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From: David Abrahams (david.abrahams_at_[hidden])
Date: 2002-03-07 08:26:58

----- Original Message -----
From: "Moore, Paul" <paul.moore_at_[hidden]>
> From: Beman Dawes <bdawes_at_[hidden]>
> > The following Boost libraries are already on the committee's
> > proposal list:
> >
> > 1) Header <cstdint>. (Tabled pending more comprehensive
> > proposal from Bill Plauger.)
> > 2) Type Traits.
> > 3) Regular Expressions.
> > 4) Smart Pointers.
> > 5) Random Numbers.
> > 6) Rational Numbers.
> > 7) Threads.
> This raises a question. As the author of the rational number library,
> didn't particularly do anything, or get involved, regarding the
inclusion of
> the library in this list. Don't get me wrong - I don't have a
> issue with this, inasmuch as I don't see that there's anything much I
> contribute that others aren't able to handle better on my behalf. But
> don't recall any particular feedback on the library - certainly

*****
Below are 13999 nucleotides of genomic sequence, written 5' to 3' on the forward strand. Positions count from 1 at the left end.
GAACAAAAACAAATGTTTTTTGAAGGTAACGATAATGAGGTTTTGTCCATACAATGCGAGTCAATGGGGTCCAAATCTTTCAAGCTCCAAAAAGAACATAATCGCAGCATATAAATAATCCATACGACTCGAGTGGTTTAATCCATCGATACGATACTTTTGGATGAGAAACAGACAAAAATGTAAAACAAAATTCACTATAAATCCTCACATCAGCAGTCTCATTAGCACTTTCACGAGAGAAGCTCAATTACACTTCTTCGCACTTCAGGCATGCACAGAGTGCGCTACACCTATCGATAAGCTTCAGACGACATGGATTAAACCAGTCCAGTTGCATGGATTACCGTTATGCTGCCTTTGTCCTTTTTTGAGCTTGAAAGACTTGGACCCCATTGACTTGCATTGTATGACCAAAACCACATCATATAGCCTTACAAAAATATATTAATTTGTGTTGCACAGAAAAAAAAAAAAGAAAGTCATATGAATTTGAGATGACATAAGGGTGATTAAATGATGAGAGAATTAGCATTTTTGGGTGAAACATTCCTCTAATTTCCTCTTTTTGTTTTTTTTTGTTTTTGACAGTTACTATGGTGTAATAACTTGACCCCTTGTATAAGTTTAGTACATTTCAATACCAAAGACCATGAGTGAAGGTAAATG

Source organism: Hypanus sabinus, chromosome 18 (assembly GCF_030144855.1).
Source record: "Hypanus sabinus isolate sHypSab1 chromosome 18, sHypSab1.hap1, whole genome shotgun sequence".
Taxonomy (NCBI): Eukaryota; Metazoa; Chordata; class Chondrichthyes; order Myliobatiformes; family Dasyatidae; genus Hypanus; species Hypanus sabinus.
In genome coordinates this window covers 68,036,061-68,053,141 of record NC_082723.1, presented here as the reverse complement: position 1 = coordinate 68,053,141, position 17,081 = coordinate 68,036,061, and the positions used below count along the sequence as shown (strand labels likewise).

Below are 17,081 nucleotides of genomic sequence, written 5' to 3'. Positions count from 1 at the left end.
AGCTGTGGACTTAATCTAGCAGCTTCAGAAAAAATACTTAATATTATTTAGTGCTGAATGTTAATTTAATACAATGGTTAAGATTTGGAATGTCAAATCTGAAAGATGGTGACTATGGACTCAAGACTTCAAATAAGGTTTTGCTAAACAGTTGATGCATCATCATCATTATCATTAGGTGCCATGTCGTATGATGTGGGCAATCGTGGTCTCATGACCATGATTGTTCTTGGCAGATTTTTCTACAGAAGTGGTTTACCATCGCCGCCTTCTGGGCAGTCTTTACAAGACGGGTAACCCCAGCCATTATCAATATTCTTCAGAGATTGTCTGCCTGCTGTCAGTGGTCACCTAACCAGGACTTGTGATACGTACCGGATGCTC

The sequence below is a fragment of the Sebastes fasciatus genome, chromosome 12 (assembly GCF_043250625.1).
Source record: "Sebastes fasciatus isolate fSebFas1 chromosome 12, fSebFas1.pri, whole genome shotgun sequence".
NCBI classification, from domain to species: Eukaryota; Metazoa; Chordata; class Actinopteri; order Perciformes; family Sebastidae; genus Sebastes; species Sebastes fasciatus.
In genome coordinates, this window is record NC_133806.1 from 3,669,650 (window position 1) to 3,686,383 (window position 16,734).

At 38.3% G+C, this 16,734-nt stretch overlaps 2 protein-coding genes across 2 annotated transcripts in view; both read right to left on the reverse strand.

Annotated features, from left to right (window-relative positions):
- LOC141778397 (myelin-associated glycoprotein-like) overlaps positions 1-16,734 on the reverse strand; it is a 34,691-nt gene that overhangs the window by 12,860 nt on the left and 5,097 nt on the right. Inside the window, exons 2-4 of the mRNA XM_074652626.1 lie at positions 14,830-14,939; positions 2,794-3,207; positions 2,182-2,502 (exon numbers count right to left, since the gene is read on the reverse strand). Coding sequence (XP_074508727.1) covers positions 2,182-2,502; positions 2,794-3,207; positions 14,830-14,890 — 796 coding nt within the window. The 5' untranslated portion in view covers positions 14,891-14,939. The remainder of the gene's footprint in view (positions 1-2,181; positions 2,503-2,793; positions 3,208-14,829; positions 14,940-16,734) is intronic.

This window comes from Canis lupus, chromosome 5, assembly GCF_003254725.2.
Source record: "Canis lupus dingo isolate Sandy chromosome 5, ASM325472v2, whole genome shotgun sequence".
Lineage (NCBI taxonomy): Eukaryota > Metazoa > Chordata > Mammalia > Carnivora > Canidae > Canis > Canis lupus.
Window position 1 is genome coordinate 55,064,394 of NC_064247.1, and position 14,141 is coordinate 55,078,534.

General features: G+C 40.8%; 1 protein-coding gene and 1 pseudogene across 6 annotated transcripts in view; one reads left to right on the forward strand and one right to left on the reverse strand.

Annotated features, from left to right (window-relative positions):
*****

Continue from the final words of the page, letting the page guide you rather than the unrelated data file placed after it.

> direct to me (I may have missed something in the list, as traffic
these days
> is far too high for me to get through everything). Does this imply
> there was no comment?

There was some discussion of whether a rational number library was
needed or appropriate for the next standard. Mostly, as I remember it,
Bill Plaugher said something like "it's not particularly convincing for
me", and some other people gave a bunch of reasons why it was important,
and Bill said (roughly) "I'm still not convinced, but I guess I
shouldn't object: the more bigger the standard library, the more
business for Dinkumware..."

> Or that the committee accepted the library as it
> stands with wholehearted enthusiasm :-)? Or simply that other things
> precedence, and they'll get to it in time?

We didn't look at the details of any of the libs, except possibly
threads a little bit.
> I do have some fairly strong views on the issue of keeping the library
> simple, for example. If the committee feels that some form of baroque
> template/specialisation/policy/traits mechanism is appropriate (to
> user-level tuning of overflow behaviour vs efficiency, for example) do
> have any voice (beyond that of any random C++ user) to say "heck, no,
> not what I intended"?

You can say that, and especially if you show up at a meeting your voice
will carry some weight, but I think the committee is free to change
things however it wants.


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